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John 21:1-19 - Prophesying future failures for Christianity

Updated: Apr 21, 2022

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Jesus showed himself again to the disciples by the Sea of Tiberias; and he showed himself in this way. Gathered there together were Simon Peter, Thomas called the Twin, Nathanael of Cana in Galilee, the sons of Zebedee, and two others of his disciples. Simon Peter said to them, "I am going fishing." They said to him, "We will go with you." They went out and got into the boat, but that night they caught nothing.

Just after daybreak, Jesus stood on the beach; but the disciples did not know that it was Jesus. Jesus said to them, "Children, you have no fish, have you?" They answered him, "No." He said to them, "Cast the net to the right side of the boat, and you will find some." So they cast it, and now they were not able to haul it in because there were so many fish. That disciple whom Jesus loved said to Peter, "It is the Lord!" When Simon Peter heard that it was the Lord, he put on some clothes, for he was naked, and jumped into the sea. But the other disciples came in the boat, dragging the net full of fish, for they were not far from the land, only about a hundred yards off.

When they had gone ashore, they saw a charcoal fire there, with fish on it, and bread. Jesus said to them, "Bring some of the fish that you have just caught." So Simon Peter went aboard and hauled the net ashore, full of large fish, a hundred fifty-three of them; and though there were so many, the net was not torn. Jesus said to them, "Come and have breakfast." Now none of the disciples dared to ask him, "Who are you?" because they knew it was the Lord. Jesus came and took the bread and gave it to them, and did the same with the fish. This was now the third time that Jesus appeared to the disciples after he was raised from the dead.

When they had finished breakfast, Jesus said to Simon Peter, "Simon son of John, do you love me more than these?" He said to him, "Yes, Lord; you know that I love you." Jesus said to him, "Feed my lambs." A second time he said to him, "Simon son of John, do you love me?" He said to him, "Yes, Lord; you know that I love you." Jesus said to him, "Tend my sheep." He said to him the third time, "Simon son of John, do you love me?" Peter felt hurt because he said to him the third time, "Do you love me?" And he said to him, "Lord, you know everything; you know that I love you." Jesus said to him, "Feed my sheep. Very truly, I tell you, when you were younger, you used to fasten your own belt and to go wherever you wished. But when you grow old, you will stretch out your hands, and someone else will fasten a belt around you and take you where you do not wish to go." (He said this to indicate the kind of death by which he would glorify God.) After this he said to him, "Follow me."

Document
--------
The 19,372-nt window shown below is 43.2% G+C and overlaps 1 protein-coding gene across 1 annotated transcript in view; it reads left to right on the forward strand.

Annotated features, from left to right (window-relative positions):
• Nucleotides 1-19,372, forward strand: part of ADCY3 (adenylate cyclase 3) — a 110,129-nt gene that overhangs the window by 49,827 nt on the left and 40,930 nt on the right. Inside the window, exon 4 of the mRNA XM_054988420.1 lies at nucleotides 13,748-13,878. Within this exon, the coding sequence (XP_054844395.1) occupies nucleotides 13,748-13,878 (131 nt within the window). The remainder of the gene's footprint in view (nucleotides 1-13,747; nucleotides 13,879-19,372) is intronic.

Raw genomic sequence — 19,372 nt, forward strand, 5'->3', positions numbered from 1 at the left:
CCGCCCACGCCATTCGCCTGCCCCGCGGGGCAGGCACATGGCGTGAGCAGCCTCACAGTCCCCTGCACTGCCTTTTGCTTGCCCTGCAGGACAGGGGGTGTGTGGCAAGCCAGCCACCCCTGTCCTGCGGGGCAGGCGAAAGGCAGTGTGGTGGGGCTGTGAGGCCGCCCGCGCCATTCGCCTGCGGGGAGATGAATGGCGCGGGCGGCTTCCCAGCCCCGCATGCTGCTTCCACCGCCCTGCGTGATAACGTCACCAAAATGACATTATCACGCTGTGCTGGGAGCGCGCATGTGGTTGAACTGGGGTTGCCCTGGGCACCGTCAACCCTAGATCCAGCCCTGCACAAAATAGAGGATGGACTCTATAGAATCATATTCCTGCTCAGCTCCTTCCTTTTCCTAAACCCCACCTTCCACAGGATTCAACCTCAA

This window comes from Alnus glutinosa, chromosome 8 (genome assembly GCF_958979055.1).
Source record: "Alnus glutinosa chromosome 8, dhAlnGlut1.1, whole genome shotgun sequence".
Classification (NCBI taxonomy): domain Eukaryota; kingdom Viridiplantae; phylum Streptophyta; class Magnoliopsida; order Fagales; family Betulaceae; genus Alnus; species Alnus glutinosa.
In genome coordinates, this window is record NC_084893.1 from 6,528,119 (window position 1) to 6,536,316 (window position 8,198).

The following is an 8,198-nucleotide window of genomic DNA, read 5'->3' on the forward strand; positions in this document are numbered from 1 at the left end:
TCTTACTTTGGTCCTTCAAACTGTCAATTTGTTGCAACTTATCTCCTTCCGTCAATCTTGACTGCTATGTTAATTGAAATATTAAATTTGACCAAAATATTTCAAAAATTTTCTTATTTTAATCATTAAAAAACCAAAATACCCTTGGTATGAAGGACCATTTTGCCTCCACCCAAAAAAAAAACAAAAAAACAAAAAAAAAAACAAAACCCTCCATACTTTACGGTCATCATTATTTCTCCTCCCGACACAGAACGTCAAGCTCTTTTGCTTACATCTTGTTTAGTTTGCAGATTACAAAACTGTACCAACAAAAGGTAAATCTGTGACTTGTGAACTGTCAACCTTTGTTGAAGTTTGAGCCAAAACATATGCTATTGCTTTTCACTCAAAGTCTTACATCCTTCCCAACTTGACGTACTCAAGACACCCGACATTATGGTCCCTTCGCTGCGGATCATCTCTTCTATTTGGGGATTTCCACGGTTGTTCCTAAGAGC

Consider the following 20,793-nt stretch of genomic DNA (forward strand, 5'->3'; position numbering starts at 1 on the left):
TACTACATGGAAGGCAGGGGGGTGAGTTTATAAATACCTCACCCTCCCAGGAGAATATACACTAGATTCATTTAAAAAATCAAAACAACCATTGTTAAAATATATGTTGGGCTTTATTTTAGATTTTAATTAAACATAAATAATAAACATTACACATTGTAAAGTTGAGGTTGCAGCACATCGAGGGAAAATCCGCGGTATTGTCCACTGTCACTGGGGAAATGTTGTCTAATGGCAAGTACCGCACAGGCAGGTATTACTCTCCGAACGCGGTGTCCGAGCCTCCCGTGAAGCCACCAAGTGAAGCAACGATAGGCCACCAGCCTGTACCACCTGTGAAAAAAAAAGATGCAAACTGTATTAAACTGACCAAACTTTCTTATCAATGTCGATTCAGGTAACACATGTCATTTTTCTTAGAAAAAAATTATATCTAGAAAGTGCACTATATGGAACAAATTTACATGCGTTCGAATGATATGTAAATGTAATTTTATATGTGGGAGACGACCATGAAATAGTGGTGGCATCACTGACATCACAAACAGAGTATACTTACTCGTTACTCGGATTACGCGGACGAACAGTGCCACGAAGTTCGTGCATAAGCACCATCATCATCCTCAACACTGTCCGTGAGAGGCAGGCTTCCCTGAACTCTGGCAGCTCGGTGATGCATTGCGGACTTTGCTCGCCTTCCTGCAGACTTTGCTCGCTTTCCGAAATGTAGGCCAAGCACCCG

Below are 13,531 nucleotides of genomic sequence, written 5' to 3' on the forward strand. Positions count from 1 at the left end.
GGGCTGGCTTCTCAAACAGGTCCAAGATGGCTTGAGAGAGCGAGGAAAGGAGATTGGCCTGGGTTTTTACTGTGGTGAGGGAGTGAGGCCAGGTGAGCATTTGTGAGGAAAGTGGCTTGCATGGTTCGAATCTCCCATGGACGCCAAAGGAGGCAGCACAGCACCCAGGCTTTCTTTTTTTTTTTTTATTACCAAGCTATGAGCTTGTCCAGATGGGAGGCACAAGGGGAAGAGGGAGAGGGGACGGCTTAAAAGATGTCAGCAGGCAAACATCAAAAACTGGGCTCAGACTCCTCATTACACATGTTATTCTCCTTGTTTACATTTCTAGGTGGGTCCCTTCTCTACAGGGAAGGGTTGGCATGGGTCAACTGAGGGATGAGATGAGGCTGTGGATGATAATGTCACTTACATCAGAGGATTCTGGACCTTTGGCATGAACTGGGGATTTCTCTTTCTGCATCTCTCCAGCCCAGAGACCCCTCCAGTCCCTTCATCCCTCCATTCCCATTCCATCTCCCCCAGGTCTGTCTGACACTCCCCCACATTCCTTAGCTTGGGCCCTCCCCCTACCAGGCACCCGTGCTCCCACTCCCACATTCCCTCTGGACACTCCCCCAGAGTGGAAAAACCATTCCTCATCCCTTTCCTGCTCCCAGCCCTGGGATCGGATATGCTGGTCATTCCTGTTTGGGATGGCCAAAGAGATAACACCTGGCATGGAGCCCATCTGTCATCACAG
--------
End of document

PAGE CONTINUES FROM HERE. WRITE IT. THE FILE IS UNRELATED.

This is the Gospel selection that will be read aloud by a priest on the third Sunday of Easter, Year C, according to the lectionary for the Episcopal Church. This will follow a mandatory reading from Acts, where we are told of Saul being touched by the soul of Jesus, where we read: “The men who were traveling with him stood speechless because they heard the voice but saw no one. Saul got up from the ground, and though his eyes were open, he could see nothing; so they led him by the hand and brought him into Damascus. For three days he was without sight, and neither ate nor drank.” That will precede a singing of Psalm 30, where David wrote: “You have turned my wailing into dancing; you have put off my sack-cloth and clothed me with joy.” That will be followed by a reading from John’s Revelation, where his prophetic dream saw this: “many angels surrounding the throne and the living creatures and the elders; they numbered myriads of myriads and thousands of thousands, singing with full voice, "Worthy is the Lamb that was slaughtered to receive power and wealth and wisdom and might and honor and glory and blessing!”’

The whole of John’s twenty-first chapter is only twenty-five verses; so, this reading selection is almost a whole chapter. A whole chapter of Scripture demands a full commitment to desire to understand that read. Anything less than that is pretending to be a Christian; and, that becomes the meaning of Jesus teaching his disciples the parable of the sheep and the goats. The sheep are those who serve Yahweh totally, becoming raised from the dead as Jesus reborn. The goats are the pretenders that find out pretending finds no reward. In verbiage that John is known for, his use of the “antichrist” needs to be realized to mean what that word says: Being against (anti-) receiving the Anointment of Yahweh (“Christ”) and being reborn as His Son. Those who reject Scripture knowledge – which can only come through the divine presence of the Lamb within (seals hiding the truth of the scroll broken) – will never be led to a full commitment to Yahweh, rejecting his proposal of marriage, so the truth will not be revealed.